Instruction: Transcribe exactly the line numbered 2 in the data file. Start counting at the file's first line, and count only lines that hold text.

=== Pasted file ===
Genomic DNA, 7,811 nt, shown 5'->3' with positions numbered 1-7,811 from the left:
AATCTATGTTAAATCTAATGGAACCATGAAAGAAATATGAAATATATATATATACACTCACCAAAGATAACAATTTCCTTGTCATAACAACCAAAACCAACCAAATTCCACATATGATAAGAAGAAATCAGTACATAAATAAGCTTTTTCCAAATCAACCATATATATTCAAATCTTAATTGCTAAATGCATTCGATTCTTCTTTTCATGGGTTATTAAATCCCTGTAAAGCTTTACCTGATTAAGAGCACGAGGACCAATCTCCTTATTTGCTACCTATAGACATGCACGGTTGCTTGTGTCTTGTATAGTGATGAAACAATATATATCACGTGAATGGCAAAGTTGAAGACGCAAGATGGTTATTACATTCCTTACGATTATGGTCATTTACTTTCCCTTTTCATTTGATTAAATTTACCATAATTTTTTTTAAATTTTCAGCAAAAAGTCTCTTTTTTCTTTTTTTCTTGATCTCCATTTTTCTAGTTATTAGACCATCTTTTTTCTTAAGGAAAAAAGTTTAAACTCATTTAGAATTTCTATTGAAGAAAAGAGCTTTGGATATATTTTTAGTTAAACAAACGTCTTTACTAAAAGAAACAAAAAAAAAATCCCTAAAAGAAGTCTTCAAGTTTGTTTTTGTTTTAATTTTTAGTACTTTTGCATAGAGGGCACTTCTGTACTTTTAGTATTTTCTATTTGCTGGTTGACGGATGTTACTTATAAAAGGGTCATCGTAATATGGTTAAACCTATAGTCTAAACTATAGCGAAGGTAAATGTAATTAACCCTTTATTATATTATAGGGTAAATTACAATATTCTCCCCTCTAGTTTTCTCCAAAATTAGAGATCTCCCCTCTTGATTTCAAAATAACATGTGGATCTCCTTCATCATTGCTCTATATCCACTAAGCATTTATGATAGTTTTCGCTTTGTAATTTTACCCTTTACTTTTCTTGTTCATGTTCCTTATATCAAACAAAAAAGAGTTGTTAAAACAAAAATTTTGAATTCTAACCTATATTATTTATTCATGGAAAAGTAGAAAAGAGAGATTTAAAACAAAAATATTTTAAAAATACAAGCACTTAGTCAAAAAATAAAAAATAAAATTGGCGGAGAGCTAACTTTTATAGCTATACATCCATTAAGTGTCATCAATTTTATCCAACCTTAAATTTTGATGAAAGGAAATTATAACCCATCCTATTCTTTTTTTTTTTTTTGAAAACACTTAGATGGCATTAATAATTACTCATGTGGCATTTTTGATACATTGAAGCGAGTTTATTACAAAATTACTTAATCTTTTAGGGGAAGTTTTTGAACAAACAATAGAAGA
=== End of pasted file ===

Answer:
AATCTATGTTAAATCTAATGGAACCATGAAAGAAATATGAAATATATATATATACACTCACCAAAGATAACAATTTCCTTGTCATAACAACCAAAACCAACCAAATTCCACATATGATAAGAAGAAATCAGTACATAAATAAGCTTTTTCCAAATCAACCATATATATTCAAATCTTAATTGCTAAATGCATTCGATTCTTCTTTTCATGGGTTATTAAATCCCTGTAAAGCTTTACCTGATTAAGAGCACGAGGACCAATCTCCTTATTTGCTACCTATAGACATGCACGGTTGCTTGTGTCTTGTATAGTGATGAAACAATATATATCACGTGAATGGCAAAGTTGAAGACGCAAGATGGTTATTACATTCCTTACGATTATGGTCATTTACTTTCCCTTTTCATTTGATTAAATTTACCATAATTTTTTTTAAATTTTCAGCAAAAAGTCTCTTTTTTCTTTTTTTCTTGATCTCCATTTTTCTAGTTATTAGACCATCTTTTTTCTTAAGGAAAAAAGTTTAAACTCATTTAGAATTTCTATTGAAGAAAAGAGCTTTGGATATATTTTTAGTTAAACAAACGTCTTTACTAAAAGAAACAAAAAAAAAATCCCTAAAAGAAGTCTTCAAGTTTGTTTTTGTTTTAATTTTTAGTACTTTTGCATAGAGGGCACTTCTGTACTTTTAGTATTTTCTATTTGCTGGTTGACGGATGTTACTTATAAAAGGGTCATCGTAATATGGTTAAACCTATAGTCTAAACTATAGCGAAGGTAAATGTAATTAACCCTTTATTATATTATAGGGTAAATTACAATATTCTCCCCTCTAGTTTTCTCCAAAATTAGAGATCTCCCCTCTTGATTTCAAAATAACATGTGGATCTCCTTCATCATTGCTCTATATCCACTAAGCATTTATGATAGTTTTCGCTTTGTAATTTTACCCTTTACTTTTCTTGTTCATGTTCCTTATATCAAACAAAAAAGAGTTGTTAAAACAAAAATTTTGAATTCTAACCTATATTATTTATTCATGGAAAAGTAGAAAAGAGAGATTTAAAACAAAAATATTTTAAAAATACAAGCACTTAGTCAAAAAATAAAAAATAAAATTGGCGGAGAGCTAACTTTTATAGCTATACATCCATTAAGTGTCATCAATTTTATCCAACCTTAAATTTTGATGAAAGGAAATTATAACCCATCCTATTCTTTTTTTTTTTTTTGAAAACACTTAGATGGCATTAATAATTACTCATGTGGCATTTTTGATACATTGAAGCGAGTTTATTACAAAATTACTTAATCTTTTAGGGGAAGTTTTTGAACAAACAATAGAAGA